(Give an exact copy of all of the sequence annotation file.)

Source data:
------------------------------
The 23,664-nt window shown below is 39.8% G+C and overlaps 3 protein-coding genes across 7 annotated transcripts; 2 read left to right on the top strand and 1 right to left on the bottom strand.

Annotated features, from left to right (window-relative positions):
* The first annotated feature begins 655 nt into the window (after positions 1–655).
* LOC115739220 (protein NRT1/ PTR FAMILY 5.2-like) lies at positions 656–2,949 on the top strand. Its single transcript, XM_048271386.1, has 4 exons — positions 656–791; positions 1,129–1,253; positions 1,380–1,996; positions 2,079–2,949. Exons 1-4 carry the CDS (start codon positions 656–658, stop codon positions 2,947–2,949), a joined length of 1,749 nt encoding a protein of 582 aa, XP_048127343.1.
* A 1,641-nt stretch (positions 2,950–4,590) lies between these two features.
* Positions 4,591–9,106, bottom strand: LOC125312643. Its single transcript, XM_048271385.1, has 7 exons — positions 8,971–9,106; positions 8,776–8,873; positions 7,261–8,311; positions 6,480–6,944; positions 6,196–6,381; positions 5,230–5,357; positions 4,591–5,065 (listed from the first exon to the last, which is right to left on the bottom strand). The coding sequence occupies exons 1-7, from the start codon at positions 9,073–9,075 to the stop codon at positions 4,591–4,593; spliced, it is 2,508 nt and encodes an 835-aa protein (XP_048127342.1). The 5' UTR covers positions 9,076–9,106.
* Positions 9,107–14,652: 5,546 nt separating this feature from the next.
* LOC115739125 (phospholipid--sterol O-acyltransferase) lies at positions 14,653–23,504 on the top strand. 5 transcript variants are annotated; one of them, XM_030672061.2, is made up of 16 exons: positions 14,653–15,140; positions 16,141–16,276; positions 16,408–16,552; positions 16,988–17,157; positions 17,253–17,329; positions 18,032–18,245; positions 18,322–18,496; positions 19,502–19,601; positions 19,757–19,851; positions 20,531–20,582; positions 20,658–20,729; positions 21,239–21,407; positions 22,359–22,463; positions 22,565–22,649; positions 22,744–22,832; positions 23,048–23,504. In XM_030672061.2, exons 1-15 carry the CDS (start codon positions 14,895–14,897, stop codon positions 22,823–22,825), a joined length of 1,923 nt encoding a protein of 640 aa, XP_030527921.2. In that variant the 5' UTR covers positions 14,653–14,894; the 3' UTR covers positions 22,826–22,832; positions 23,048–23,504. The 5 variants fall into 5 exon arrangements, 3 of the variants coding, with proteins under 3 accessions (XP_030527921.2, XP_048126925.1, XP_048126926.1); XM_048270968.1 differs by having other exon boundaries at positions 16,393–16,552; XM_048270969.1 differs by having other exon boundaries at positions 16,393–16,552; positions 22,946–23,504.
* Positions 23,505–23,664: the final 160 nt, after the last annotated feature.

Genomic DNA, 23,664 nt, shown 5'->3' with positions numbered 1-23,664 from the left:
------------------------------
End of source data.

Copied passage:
The 23,664-nt window shown below is 39.8% G+C and overlaps 3 protein-coding genes across 7 annotated transcripts; 2 read left to right on the top strand and 1 right to left on the bottom strand.

Annotated features, from left to right (window-relative positions):
* The first annotated feature begins 655 nt into the window (after positions 1–655).
* LOC115739220 (protein NRT1/ PTR FAMILY 5.2-like) lies at positions 656–2,949 on the top strand. Its single transcript, XM_048271386.1, has 4 exons — positions 656–791; positions 1,129–1,253; positions 1,380–1,996; positions 2,079–2,949. Exons 1-4 carry the CDS (start codon positions 656–658, stop codon positions 2,947–2,949), a joined length of 1,749 nt encoding a protein of 582 aa, XP_048127343.1.
* A 1,641-nt stretch (positions 2,950–4,590) lies between these two features.
* Positions 4,591–9,106, bottom strand: LOC125312643. Its single transcript, XM_048271385.1, has 7 exons — positions 8,971–9,106; positions 8,776–8,873; positions 7,261–8,311; positions 6,480–6,944; positions 6,196–6,381; positions 5,230–5,357; positions 4,591–5,065 (listed from the first exon to the last, which is right to left on the bottom strand). The coding sequence occupies exons 1-7, from the start codon at positions 9,073–9,075 to the stop codon at positions 4,591–4,593; spliced, it is 2,508 nt and encodes an 835-aa protein (XP_048127342.1). The 5' UTR covers positions 9,076–9,106.
* Positions 9,107–14,652: 5,546 nt separating this feature from the next.
* LOC115739125 (phospholipid--sterol O-acyltransferase) lies at positions 14,653–23,504 on the top strand. 5 transcript variants are annotated; one of them, XM_030672061.2, is made up of 16 exons: positions 14,653–15,140; positions 16,141–16,276; positions 16,408–16,552; positions 16,988–17,157; positions 17,253–17,329; positions 18,032–18,245; positions 18,322–18,496; positions 19,502–19,601; positions 19,757–19,851; positions 20,531–20,582; positions 20,658–20,729; positions 21,239–21,407; positions 22,359–22,463; positions 22,565–22,649; positions 22,744–22,832; positions 23,048–23,504. In XM_030672061.2, exons 1-15 carry the CDS (start codon positions 14,895–14,897, stop codon positions 22,823–22,825), a joined length of 1,923 nt encoding a protein of 640 aa, XP_030527921.2. In that variant the 5' UTR covers positions 14,653–14,894; the 3' UTR covers positions 22,826–22,832; positions 23,048–23,504. The 5 variants fall into 5 exon arrangements, 3 of the variants coding, with proteins under 3 accessions (XP_030527921.2, XP_048126925.1, XP_048126926.1); XM_048270968.1 differs by having other exon boundaries at positions 16,393–16,552; XM_048270969.1 differs by having other exon boundaries at positions 16,393–16,552; positions 22,946–23,504.
* Positions 23,505–23,664: the final 160 nt, after the last annotated feature.

Genomic DNA, 23,664 nt, shown 5'->3' with positions numbered 1-23,664 from the left: